Monday, June 1, 2020

What the brown community can teach you about surviving racism

If it were the Filipino community in the U.S. that had the black experience (history and contemporary times), what would we Filipino Americans be saying to each other, publicly and in private?

If it were a single Filipino family, let's boil it down to that. Say there were two teen sons in that family, one a peaceful, productive person, the other a, oh dear, let's call it what the older generation used to call it—a "black sheep" of the family.

Say the parents were baby boomers. (I have to imagine they are because I am, and I cannot presume to know what younger generation parents might say.) I could see the father warning both sons: Walk the line. Draw no attention to yourselves. Study hard or you'll end up like your great grandparents, building the railroad, working the fields, washing white people's children's butts, not that there's anything wrong with honest labor, but it doesn't pay doctor-lawyer-CEO salaries, and people here look down on the poor, and to be poor along with being brown will be a double strike you will bear all your life.

I could see the mother saying to them: Be home before curfew. Treat women like the queens that we are. Be respectful to your elders and to people in authority. Show them they are not better than you by making yourself better—not by acting out. And if you shame the family name and we have to bail you out of jail, you can spend the night in your cell thinking about how long you'll be grounded when you come home and how long it will take to clean the toilet with a toothbrush.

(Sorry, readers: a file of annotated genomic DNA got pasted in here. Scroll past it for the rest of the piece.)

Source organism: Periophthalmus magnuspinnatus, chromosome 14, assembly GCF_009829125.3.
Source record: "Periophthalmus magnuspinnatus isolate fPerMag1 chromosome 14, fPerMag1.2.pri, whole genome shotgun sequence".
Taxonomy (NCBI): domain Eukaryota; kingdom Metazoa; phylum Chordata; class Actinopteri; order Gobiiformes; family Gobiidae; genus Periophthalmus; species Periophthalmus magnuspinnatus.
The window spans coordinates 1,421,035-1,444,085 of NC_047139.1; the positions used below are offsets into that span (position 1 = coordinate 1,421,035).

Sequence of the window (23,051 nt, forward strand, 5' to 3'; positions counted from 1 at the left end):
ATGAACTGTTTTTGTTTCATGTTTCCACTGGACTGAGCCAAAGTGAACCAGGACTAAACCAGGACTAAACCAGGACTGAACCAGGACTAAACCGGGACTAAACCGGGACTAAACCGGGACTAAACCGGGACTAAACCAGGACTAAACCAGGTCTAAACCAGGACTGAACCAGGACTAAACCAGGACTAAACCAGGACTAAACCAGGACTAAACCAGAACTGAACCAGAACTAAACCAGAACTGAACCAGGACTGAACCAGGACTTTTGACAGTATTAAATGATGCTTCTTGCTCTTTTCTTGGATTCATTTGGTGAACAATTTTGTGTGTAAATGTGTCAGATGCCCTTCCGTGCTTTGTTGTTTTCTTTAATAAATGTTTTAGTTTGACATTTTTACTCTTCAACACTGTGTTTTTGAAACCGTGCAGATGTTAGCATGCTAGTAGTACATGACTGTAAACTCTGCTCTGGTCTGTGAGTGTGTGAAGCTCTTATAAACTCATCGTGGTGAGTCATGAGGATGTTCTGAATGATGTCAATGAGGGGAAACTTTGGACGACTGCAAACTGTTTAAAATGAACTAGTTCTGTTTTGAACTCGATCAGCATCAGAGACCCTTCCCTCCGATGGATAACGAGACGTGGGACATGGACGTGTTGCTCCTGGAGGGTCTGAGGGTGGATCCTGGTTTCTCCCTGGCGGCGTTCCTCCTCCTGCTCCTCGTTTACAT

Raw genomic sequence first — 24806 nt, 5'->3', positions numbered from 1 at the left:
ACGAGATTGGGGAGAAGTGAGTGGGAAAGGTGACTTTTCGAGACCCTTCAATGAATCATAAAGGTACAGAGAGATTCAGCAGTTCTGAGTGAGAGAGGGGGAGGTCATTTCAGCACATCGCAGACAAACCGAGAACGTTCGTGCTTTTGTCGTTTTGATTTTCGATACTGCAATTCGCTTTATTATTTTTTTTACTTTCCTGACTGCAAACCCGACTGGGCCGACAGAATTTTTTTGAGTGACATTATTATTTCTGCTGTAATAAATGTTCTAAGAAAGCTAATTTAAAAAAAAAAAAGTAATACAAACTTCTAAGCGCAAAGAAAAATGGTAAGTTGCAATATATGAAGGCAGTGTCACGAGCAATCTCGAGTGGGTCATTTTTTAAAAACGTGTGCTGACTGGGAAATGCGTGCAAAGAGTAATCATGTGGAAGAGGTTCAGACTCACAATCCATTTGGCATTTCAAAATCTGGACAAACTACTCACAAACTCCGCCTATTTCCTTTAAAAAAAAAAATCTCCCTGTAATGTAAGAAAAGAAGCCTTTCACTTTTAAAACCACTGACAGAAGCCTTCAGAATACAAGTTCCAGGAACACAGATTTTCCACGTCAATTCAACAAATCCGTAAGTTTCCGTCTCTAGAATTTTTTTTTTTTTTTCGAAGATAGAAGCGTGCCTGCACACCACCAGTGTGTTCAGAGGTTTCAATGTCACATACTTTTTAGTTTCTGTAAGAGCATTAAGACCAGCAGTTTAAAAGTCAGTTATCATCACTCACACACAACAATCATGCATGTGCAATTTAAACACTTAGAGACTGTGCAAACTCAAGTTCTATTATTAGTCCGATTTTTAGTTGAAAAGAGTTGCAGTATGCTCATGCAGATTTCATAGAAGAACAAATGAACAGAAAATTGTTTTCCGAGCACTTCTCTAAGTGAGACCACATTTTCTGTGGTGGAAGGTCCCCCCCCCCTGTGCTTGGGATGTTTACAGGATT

Now zoom out and go wide angle.

And here is where I pause to ask myself if I might be oversimplifying or overstepping as I make conjectures about a culture not my own.

I'm wondering: What has the black community been saying to each other and to those on the extreme margins, who over decades have acted out their rage about a history of oppression and dehumanization?

Because I distinctly remember quite some time ago seeing a short clip of a young black man about to be pummeled by authority figures when his mother steps in and takes hold of him. I saw how he deflated from a puffed up troublemaker into his mother's humbled son. I saw how the cops recognized that this mother had the power in that moment over her son.

Does the black community need clearer parenting? Does it take a village? Is there a village to speak of, or is there a divide between black marginalized and black mainstream? Do they even speak to each other across that divide?

Wouldn't it be better—less fatal, for one—to start with strict parenting rather than brutal policing?

Because we cannot only say to white people, "Treat blacks like you would treat whites. I insist" and think that's the solution. We cannot only say to the world, "Love our black sons. They may grow into 6-ft intimidating figures but we still see them as cuddly." We also need to tell the other side, "If you commit crimes you color the way people view the entire black community. It's what prejudice is partly based on."

"We" are not the ones to say the latter, though. The black community needs to hear it from their own. Maybe they've been saying it all along. I don't know because I'm not in that community.

Who needs to be educated here? Everyone.


UPDATE: It is the next day. I just viewed a video of black man pleading with rioters. "Don't burn down my business! All right, you mad at the white man, why destroy my business? Why destroy my truck? Why steal my computer? I tried to make it. I came from the ghetto like you. Could you understand that? I tried to make it."